Remember to respond to two peers while being respectful of and sensitive to their viewpoints. Consider advancing the discussion in the following ways:
Â· Post an article, video, or visual related to cognitive dissonance, conformity, obedience, or persuasion to reinforce a peer’s idea or challenge them to see their point from a different perspective.
Â· Paraphrase something from the original post. Then consider asking a question or sharing your personal experience.
To complete this assignment, review theÂ
Psychology Undergraduate Discussion Rubric
. You will also need:
Hello class! Happy Monday!
In my opinion, the videos suggest that generally we are not aware of our tendency to conform. I think that another very good example for this is language. My first language is German, but because we start learning English in school (starting at age 8), I speak it fluently. For most of my life, I spoke British English, because that is how we learn. I stayed for a while in the UK, and the British in my language got even stronger. However, since we have moved to the U.S., I have lost this â€œaccentâ€ as my husband calls it, almost entirely and have started to conform to my surroundings, which is Americans and American English. I did not really notice this change until I met a friend of mine, who is English, and she asked me what had happened to my language lol. As for something that relates more to our topic this week, the video about the bystander effect reminded me of something I heard on a podcast before. It is the case of Kitty Genovese, a woman who was murdered even though more than 30 people heard her scream for help. They reported that they all thought that someone else must have called the police already. For this woman this proved to be a terrible misconception, as she was sexually assaulted and murdered. Of course, none of the witnesses wanted this to happen or had any fault in it, but it is still very tragic. Another example I can think of that relates to implied roles and how they guide our choices, would be being a woman. When you are a woman, generally you are not expected to be loud and very dominant. I can imagine that some women hold back with ideas or suggestions at work, because they do not want to be â€œtoo muchâ€, which I think is sad. Of course, eventually we have a free will, and we live in a country where we can say almost anything without being punished thankfully, but I think that our culture and surroundings and other people highly influence our behavior.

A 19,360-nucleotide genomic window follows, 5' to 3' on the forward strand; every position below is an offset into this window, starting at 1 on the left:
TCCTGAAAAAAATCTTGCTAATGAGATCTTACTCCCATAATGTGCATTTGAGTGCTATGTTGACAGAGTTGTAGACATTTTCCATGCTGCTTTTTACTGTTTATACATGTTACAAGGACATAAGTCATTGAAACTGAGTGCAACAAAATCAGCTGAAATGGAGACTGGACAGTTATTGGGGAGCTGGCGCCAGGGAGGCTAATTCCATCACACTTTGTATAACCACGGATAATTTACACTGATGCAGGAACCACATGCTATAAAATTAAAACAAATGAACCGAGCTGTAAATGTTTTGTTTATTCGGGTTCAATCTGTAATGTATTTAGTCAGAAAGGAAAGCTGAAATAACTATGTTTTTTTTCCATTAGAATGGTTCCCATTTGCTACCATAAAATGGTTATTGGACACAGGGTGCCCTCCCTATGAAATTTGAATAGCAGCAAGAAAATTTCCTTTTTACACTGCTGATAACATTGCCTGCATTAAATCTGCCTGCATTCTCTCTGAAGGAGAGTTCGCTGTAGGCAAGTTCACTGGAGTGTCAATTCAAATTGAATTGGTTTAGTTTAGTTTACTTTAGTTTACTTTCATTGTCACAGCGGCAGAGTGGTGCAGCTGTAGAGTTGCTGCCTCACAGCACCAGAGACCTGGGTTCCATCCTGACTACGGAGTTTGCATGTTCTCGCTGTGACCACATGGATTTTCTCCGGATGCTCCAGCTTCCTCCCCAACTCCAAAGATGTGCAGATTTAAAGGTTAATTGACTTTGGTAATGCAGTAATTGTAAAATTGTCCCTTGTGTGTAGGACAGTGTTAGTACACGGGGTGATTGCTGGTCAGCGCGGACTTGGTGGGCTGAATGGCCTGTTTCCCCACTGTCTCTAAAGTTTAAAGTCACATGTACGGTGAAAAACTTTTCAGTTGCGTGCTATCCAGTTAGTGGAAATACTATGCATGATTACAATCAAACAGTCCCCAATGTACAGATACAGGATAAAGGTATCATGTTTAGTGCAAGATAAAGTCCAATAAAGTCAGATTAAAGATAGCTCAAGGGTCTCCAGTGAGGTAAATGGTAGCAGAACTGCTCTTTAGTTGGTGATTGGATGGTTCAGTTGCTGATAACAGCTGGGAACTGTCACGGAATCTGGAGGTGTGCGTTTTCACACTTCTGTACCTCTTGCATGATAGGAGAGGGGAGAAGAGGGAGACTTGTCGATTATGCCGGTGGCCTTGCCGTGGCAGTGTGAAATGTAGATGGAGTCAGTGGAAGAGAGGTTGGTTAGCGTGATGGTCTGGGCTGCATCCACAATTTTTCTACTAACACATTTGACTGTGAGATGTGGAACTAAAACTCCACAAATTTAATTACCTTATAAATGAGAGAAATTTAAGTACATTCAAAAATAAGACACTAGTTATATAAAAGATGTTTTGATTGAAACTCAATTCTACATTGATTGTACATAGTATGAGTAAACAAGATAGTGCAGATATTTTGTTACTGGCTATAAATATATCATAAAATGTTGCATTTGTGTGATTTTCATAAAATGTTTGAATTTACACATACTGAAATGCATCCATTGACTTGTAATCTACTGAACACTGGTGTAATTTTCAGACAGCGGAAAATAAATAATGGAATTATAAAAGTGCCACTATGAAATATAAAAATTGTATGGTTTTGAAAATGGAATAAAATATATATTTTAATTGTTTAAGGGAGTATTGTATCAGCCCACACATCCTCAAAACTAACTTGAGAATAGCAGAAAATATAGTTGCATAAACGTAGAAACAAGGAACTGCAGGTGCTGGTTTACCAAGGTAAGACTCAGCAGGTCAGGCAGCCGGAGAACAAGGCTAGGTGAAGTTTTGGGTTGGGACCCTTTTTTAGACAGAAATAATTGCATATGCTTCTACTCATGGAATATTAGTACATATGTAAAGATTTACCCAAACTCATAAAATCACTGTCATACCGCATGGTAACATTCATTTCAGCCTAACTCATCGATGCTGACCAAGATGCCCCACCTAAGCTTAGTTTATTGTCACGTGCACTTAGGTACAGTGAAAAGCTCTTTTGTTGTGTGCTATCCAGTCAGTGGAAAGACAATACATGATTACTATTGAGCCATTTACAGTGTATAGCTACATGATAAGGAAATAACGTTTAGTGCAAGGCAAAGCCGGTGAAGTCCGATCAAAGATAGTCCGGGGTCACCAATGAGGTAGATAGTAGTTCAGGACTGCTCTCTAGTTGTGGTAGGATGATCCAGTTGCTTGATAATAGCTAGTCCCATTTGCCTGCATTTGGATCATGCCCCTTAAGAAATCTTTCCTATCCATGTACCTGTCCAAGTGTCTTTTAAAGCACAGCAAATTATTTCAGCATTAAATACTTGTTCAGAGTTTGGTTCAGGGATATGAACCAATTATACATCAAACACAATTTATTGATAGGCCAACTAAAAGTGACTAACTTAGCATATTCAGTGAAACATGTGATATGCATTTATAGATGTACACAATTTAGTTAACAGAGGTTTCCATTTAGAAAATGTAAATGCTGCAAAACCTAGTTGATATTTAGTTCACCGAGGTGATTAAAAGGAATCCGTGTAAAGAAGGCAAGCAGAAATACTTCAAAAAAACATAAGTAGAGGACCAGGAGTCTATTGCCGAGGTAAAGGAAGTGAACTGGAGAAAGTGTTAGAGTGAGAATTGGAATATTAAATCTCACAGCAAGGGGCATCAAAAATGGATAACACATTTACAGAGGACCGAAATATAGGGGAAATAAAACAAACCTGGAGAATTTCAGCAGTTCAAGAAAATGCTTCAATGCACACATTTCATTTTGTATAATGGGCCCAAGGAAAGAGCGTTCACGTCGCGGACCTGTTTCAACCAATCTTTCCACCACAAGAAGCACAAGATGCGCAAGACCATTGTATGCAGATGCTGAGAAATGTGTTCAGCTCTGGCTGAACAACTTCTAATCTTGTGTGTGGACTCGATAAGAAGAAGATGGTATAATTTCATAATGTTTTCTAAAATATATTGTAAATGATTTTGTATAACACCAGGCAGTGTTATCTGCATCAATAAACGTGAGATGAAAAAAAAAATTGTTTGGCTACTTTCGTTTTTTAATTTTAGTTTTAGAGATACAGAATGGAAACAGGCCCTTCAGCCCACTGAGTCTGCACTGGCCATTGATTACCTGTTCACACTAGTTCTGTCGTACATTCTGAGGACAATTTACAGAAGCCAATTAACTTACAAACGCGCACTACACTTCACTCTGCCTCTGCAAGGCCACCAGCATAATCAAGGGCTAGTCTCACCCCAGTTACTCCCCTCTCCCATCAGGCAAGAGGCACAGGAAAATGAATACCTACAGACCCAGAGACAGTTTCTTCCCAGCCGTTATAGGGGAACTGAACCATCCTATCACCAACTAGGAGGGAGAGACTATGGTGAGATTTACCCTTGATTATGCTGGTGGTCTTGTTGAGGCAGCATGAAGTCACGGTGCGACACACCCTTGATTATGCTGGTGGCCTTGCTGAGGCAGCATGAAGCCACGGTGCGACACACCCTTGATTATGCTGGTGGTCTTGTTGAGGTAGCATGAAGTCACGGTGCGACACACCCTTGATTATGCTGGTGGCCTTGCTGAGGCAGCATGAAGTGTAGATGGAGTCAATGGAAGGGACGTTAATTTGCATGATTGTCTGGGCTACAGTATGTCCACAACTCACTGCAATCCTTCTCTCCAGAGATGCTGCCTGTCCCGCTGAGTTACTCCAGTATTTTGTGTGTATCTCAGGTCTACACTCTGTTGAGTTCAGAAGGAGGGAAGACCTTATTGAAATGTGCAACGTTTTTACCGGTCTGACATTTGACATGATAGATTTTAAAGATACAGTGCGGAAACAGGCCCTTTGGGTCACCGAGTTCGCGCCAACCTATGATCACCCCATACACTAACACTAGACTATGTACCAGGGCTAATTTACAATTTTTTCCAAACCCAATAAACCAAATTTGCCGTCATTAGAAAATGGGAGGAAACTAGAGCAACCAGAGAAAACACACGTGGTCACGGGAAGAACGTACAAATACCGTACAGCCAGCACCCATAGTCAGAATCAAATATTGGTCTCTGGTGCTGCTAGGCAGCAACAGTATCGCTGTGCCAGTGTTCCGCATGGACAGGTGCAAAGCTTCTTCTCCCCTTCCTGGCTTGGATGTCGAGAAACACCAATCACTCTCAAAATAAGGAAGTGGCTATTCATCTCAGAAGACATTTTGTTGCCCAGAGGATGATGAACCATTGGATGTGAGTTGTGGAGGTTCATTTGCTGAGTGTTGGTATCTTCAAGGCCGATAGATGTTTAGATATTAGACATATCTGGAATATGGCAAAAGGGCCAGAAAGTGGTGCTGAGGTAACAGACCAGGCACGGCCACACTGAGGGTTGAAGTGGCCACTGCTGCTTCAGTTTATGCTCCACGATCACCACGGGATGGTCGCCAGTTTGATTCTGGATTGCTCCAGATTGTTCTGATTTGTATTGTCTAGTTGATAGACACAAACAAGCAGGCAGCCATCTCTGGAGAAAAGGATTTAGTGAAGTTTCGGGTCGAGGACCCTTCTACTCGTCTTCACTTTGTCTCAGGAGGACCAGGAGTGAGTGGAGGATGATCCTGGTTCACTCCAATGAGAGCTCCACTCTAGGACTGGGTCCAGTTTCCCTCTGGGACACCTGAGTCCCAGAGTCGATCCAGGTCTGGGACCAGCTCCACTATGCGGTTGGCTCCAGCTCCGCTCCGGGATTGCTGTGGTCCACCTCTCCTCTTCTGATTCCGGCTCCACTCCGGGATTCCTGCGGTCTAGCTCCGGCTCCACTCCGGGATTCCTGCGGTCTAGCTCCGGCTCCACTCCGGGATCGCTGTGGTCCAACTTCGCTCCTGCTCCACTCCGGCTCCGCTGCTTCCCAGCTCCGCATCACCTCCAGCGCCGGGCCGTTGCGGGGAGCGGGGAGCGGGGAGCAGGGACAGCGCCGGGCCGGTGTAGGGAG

Social Influence may be subtle, but it is still strong. It is stronger in some groups than others, I think. When I was in high school, I confirmed to everything every day. Sticking out would have been one of my worst-case scenarios, so I always tried to blend in in the group. This would be through the â€œrightâ€ clothes that I put on every morning without thinking about it, the right things to say and the right way to act in class. Now as an adult I still do that somewhat. When I leave the house, I make sure that we are all dressed well and with clean clothes for example. It is not illegal to walk around in flashy clothes or wear only black or wear dirty clothes. It is just something we always try to avoid because we want to blend in.
The first example for cognitive dissonance that came to mind was cheating on my diet. Unfortunately, I know exactly how bad certain foods are, but I keep telling myself that â€œonly one piece of pizzaâ€ (always ends up being a whole pizza), or one Snickers bar will not be so bad and that I can just make it up by working out more (has never happened yet) or by having a salad for lunch instead tomorrow or for dinner later (because balance). So, even though I know it is bad and I should watch my health more, I rationalize it and give in.